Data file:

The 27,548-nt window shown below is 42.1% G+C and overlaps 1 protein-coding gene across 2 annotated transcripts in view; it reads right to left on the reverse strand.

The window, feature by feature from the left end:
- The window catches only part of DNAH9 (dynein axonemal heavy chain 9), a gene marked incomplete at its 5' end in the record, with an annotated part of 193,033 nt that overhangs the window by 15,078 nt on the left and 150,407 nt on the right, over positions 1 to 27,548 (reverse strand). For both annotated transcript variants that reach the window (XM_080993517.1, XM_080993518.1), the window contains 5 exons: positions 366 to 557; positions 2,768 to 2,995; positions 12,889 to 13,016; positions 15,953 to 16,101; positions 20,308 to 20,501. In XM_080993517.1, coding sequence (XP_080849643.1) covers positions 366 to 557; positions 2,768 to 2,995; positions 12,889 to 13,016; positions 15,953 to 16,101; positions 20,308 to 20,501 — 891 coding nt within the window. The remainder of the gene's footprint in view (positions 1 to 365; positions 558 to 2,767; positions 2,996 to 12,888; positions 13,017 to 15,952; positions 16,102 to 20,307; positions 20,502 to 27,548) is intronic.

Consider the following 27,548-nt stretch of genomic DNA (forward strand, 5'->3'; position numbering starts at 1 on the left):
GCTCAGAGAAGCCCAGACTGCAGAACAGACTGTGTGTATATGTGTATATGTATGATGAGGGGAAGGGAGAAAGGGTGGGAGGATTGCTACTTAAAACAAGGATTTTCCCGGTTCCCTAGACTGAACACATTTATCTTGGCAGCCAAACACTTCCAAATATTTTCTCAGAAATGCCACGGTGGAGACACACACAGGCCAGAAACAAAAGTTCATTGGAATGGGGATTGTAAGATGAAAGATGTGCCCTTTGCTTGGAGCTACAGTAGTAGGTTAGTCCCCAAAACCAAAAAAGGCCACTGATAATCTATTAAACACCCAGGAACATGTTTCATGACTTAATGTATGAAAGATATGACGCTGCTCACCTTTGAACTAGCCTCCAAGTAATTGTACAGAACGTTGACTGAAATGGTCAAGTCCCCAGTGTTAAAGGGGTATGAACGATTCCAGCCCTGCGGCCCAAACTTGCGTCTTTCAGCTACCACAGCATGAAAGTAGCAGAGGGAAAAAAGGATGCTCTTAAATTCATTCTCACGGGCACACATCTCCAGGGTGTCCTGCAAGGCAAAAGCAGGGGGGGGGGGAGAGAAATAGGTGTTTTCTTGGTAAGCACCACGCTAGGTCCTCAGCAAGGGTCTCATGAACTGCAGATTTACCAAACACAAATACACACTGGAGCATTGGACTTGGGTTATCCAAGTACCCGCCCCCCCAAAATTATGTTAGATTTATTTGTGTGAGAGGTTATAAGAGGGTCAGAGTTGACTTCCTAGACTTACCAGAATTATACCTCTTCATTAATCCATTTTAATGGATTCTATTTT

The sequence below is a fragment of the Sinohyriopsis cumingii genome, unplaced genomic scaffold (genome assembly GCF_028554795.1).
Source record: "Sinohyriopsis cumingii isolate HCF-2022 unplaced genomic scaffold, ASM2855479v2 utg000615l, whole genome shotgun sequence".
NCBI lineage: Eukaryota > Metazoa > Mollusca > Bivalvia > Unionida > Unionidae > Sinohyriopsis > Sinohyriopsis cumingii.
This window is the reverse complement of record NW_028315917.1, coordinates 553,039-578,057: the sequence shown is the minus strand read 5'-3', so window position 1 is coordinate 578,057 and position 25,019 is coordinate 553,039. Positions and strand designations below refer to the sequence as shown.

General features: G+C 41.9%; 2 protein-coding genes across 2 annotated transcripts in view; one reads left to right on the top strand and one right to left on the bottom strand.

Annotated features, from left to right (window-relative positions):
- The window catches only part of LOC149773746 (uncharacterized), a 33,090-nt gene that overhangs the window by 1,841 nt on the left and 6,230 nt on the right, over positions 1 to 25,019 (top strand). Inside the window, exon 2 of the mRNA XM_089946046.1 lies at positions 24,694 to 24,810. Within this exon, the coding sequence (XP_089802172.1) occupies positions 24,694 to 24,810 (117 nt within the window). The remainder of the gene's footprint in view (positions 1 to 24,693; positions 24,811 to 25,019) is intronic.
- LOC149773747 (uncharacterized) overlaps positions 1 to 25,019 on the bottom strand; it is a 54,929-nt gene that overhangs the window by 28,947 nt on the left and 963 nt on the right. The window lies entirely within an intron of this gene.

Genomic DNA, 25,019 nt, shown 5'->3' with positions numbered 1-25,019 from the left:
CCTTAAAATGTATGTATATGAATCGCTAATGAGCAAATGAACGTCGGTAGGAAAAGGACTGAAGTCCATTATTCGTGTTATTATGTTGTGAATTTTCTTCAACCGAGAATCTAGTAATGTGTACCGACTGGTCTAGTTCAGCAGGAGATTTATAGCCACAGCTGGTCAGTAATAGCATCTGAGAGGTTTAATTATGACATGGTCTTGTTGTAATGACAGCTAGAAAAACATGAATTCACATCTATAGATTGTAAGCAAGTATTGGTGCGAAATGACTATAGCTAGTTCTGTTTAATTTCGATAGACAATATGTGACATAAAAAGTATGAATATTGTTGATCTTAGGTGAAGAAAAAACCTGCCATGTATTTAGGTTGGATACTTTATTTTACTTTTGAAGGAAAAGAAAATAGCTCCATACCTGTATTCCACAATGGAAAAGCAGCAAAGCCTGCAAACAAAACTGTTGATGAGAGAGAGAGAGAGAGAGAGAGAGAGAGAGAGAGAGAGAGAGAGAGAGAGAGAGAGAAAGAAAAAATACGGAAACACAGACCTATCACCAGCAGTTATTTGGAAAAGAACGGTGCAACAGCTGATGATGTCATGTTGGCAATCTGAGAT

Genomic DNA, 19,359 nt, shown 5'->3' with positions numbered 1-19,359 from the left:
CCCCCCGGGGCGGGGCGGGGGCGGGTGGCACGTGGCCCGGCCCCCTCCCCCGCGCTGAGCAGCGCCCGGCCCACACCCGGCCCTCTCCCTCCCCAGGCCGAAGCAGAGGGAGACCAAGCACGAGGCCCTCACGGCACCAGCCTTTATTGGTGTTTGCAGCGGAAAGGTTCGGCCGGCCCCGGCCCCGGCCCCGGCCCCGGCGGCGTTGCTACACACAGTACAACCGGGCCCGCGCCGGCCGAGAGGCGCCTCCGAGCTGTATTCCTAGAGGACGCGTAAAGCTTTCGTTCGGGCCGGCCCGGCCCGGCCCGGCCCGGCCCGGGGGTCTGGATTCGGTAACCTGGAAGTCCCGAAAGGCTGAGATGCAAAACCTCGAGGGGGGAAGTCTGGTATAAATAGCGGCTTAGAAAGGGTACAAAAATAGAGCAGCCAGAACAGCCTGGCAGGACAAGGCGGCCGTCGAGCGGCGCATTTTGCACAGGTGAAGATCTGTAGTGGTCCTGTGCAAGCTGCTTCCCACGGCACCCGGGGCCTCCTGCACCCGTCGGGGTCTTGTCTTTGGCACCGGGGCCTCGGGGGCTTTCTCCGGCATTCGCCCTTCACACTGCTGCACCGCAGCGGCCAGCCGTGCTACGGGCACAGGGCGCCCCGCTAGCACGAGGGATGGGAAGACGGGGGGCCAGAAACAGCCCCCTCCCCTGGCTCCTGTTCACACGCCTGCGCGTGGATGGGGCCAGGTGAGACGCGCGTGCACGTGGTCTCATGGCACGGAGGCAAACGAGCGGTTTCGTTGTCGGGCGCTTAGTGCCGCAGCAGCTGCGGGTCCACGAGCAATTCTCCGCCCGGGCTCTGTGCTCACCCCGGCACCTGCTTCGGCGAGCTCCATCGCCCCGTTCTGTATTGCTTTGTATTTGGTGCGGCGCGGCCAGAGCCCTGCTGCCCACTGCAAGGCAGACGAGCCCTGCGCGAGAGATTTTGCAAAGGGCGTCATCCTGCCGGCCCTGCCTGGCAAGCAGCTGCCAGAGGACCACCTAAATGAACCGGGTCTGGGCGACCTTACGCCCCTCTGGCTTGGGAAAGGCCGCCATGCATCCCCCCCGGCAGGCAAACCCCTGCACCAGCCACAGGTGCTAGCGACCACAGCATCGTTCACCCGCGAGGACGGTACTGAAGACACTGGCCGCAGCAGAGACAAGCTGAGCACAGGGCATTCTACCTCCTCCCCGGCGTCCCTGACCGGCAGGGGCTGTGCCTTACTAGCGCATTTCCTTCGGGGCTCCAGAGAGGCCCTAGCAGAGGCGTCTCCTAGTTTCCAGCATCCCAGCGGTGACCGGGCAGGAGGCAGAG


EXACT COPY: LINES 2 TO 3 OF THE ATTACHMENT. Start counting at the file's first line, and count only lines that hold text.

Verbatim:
The window, feature by feature from the left end:
- The window catches only part of DNAH9 (dynein axonemal heavy chain 9), a gene marked incomplete at its 5' end in the record, with an annotated part of 193,033 nt that overhangs the window by 15,078 nt on the left and 150,407 nt on the right, over positions 1 to 27,548 (reverse strand). For both annotated transcript variants that reach the window (XM_080993517.1, XM_080993518.1), the window contains 5 exons: positions 366 to 557; positions 2,768 to 2,995; positions 12,889 to 13,016; positions 15,953 to 16,101; positions 20,308 to 20,501. In XM_080993517.1, coding sequence (XP_080849643.1) covers positions 366 to 557; positions 2,768 to 2,995; positions 12,889 to 13,016; positions 15,953 to 16,101; positions 20,308 to 20,501 — 891 coding nt within the window. The remainder of the gene's footprint in view (positions 1 to 365; positions 558 to 2,767; positions 2,996 to 12,888; positions 13,017 to 15,952; positions 16,102 to 20,307; positions 20,502 to 27,548) is intronic.